Fatty fish consumption is linked to delayed precocious puberty in girls and consumption of red meat is linked to the early start of periods, a recent research finding says.
The researchers at Michigan University assessed six years data of 456 girls aged 5 and 12 years who participated in the BogotaSchool Children Cohort in Colombia and discovered that girls who consumed red meat experienced their menstruation cycle earlier than those who didn’t, whereas the ones who included fatty fish in their diets started their period cycles much later.
Research findings revealed that the time period of red meat consumption varied from less than four times a week to two times a day and girls who consumed the most red meat experienced their first onset of puberty at a median age of 12 years and 3 months. On the other hand, those who consumed less red meat experienced their first period at 12 years and 8 months.
It also proved the fact that girls who included fatty fish like mackerel, salmon and sardines in their diet at least one time a week experienced their onset of period cycle significantly later than those who consumed it once a month. Researchers found that girls who consumed fatty fish very often experienced their first cycle of puberty at 12 years and 6 months.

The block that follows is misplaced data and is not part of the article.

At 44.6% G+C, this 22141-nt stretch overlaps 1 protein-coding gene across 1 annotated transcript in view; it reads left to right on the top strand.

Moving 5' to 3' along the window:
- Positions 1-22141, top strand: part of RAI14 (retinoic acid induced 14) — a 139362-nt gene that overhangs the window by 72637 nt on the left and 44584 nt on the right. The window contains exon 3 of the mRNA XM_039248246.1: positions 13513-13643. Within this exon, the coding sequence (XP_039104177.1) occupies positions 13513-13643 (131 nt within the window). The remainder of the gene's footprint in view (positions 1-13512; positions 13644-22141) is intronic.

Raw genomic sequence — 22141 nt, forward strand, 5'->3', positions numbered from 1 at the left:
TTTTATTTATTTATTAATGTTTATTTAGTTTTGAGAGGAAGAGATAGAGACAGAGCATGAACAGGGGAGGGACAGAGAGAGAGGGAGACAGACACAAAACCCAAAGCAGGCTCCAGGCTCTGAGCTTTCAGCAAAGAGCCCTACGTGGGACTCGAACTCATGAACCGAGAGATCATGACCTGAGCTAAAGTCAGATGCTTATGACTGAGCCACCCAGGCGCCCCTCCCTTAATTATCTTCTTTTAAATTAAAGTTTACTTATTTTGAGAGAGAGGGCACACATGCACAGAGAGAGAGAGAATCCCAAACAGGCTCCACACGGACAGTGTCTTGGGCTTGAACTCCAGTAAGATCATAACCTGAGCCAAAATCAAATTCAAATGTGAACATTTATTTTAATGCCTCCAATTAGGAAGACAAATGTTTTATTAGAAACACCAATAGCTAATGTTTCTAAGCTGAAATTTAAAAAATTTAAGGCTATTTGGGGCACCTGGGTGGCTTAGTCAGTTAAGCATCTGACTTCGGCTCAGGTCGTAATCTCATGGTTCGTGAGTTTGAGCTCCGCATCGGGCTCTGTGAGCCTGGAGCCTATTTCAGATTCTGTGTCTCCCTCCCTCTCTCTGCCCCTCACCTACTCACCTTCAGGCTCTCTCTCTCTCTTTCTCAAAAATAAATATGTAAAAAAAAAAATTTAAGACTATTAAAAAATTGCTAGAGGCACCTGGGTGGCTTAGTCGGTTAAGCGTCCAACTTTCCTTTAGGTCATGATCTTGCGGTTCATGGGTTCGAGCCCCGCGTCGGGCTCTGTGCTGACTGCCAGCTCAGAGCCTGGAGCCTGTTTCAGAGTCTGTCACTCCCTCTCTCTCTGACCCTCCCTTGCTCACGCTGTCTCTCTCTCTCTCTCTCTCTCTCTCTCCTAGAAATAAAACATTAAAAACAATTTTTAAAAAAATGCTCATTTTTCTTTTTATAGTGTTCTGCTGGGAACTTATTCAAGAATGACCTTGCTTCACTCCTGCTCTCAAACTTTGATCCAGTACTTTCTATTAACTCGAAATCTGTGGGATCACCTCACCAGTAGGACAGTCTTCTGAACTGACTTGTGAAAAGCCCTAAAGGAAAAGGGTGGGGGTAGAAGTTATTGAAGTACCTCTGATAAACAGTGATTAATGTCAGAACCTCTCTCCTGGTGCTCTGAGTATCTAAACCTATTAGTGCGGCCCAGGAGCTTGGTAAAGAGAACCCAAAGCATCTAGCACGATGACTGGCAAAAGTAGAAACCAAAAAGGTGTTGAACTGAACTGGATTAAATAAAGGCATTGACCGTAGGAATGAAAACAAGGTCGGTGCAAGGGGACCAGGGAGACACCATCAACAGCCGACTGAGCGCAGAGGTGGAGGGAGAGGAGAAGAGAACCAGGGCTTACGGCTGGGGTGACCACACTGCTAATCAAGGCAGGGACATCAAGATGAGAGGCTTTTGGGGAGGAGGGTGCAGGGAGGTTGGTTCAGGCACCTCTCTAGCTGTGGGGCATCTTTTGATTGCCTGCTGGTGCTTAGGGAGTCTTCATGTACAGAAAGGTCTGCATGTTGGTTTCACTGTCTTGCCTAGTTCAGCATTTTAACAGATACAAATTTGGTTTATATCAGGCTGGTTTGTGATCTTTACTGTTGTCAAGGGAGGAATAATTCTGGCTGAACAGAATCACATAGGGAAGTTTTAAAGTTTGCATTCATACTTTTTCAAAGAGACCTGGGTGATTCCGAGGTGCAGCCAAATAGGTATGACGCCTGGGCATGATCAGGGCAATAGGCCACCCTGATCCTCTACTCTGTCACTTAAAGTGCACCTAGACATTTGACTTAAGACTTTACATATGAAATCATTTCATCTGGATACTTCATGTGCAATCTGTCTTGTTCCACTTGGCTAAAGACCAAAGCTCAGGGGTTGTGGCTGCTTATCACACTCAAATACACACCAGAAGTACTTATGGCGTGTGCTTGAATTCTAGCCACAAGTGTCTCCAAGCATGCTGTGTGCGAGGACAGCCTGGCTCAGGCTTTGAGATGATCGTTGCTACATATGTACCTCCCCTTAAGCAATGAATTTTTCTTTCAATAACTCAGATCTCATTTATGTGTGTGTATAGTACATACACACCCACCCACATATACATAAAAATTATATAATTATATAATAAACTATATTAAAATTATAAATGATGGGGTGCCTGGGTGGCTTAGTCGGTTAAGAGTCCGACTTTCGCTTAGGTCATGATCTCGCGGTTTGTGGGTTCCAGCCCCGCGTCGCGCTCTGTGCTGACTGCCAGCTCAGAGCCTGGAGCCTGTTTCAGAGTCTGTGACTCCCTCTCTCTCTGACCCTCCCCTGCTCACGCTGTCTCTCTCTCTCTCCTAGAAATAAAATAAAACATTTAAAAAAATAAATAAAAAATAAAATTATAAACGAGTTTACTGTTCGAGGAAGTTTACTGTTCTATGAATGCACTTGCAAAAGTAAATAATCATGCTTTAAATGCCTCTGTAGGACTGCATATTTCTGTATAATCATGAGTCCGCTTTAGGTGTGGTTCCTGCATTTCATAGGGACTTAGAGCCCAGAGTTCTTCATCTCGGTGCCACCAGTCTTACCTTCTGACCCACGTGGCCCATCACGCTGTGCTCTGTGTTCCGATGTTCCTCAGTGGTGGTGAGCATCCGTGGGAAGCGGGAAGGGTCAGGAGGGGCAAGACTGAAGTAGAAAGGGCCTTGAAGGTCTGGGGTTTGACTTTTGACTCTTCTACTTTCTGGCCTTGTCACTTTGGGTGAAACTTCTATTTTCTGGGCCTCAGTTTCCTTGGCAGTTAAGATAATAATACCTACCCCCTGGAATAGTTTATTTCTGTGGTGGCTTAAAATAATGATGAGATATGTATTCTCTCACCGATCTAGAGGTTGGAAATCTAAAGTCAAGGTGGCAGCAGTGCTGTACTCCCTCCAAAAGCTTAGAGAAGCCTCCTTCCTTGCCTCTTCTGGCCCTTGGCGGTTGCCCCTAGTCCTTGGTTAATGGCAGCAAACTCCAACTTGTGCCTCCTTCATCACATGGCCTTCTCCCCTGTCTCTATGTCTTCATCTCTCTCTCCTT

Researchers further said that the results are important as early puberty in girls has been associated with Type 2 diabetes, breast cancer, obesity and heart ailments. Erica Jansen, the author of the study, said that it’s a significant difference because it is linked to the risk of disease in later life and also because few dietary factors are believed to affect the early puberty timings. This study may also go on to elucidate why the consumption of red meat early in life is linked to increased risk of breast cancer at the later stage of our lives.
Dr. Eduardo Villamor, the senior author of the study, said that they cannot give any remark on the basis of this study of whether there exists a casual relation between red meat and the onset of puberty. But there is a mounting body of evidence which suggests that excessive consumption of red meat at various stages of life is connected with a number of unfavorable health outcomes, particularly to inheriting some types of cancer.
The study is issued in the Journal of Nutrition.